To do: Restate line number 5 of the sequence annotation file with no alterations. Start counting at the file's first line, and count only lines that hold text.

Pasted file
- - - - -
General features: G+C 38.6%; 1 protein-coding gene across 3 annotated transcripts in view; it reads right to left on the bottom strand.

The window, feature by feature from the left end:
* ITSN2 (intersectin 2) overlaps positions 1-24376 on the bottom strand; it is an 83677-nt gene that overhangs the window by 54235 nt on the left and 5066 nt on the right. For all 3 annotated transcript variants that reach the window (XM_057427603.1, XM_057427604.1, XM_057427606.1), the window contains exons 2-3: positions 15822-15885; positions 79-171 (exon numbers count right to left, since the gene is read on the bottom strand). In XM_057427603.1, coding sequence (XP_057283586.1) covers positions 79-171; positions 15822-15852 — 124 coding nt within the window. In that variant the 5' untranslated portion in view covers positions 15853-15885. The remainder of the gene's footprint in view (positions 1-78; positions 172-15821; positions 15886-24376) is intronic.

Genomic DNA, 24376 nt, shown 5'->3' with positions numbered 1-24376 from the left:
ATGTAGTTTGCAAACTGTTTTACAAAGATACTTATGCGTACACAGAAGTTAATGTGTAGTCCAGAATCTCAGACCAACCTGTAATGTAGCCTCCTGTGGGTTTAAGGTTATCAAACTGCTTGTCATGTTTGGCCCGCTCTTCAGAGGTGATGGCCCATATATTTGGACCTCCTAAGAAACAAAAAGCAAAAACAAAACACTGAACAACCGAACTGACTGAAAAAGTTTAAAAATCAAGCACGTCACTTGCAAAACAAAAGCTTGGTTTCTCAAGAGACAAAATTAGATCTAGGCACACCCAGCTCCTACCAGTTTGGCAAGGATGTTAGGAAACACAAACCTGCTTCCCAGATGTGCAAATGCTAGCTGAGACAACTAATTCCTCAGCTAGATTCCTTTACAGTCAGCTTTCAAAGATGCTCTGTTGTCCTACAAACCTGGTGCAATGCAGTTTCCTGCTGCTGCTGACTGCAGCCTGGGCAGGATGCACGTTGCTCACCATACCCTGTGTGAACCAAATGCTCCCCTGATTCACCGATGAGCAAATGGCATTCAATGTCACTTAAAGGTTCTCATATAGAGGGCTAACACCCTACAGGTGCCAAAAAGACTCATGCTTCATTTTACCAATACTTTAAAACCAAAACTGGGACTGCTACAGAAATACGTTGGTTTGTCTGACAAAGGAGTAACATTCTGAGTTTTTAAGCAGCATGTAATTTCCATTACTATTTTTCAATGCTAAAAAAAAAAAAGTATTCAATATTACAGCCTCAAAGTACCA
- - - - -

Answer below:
ATGTAGTTTGCAAACTGTTTTACAAAGATACTTATGCGTACACAGAAGTTAATGTGTAGTCCAGAATCTCAGACCAACCTGTAATGTAGCCTCCTGTGGGTTTAAGGTTATCAAACTGCTTGTCATGTTTGGCCCGCTCTTCAGAGGTGATGGCCCATATATTTGGACCTCCTAAGAAACAAAAAGCAAAAACAAAACACTGAACAACCGAACTGACTGAAAAAGTTTAAAAATCAAGCACGTCACTTGCAAAACAAAAGCTTGGTTTCTCAAGAGACAAAATTAGATCTAGGCACACCCAGCTCCTACCAGTTTGGCAAGGATGTTAGGAAACACAAACCTGCTTCCCAGATGTGCAAATGCTAGCTGAGACAACTAATTCCTCAGCTAGATTCCTTTACAGTCAGCTTTCAAAGATGCTCTGTTGTCCTACAAACCTGGTGCAATGCAGTTTCCTGCTGCTGCTGACTGCAGCCTGGGCAGGATGCACGTTGCTCACCATACCCTGTGTGAACCAAATGCTCCCCTGATTCACCGATGAGCAAATGGCATTCAATGTCACTTAAAGGTTCTCATATAGAGGGCTAACACCCTACAGGTGCCAAAAAGACTCATGCTTCATTTTACCAATACTTTAAAACCAAAACTGGGACTGCTACAGAAATACGTTGGTTTGTCTGACAAAGGAGTAACATTCTGAGTTTTTAAGCAGCATGTAATTTCCATTACTATTTTTCAATGCTAAAAAAAAAAAAGTATTCAATATTACAGCCTCAAAGTACCA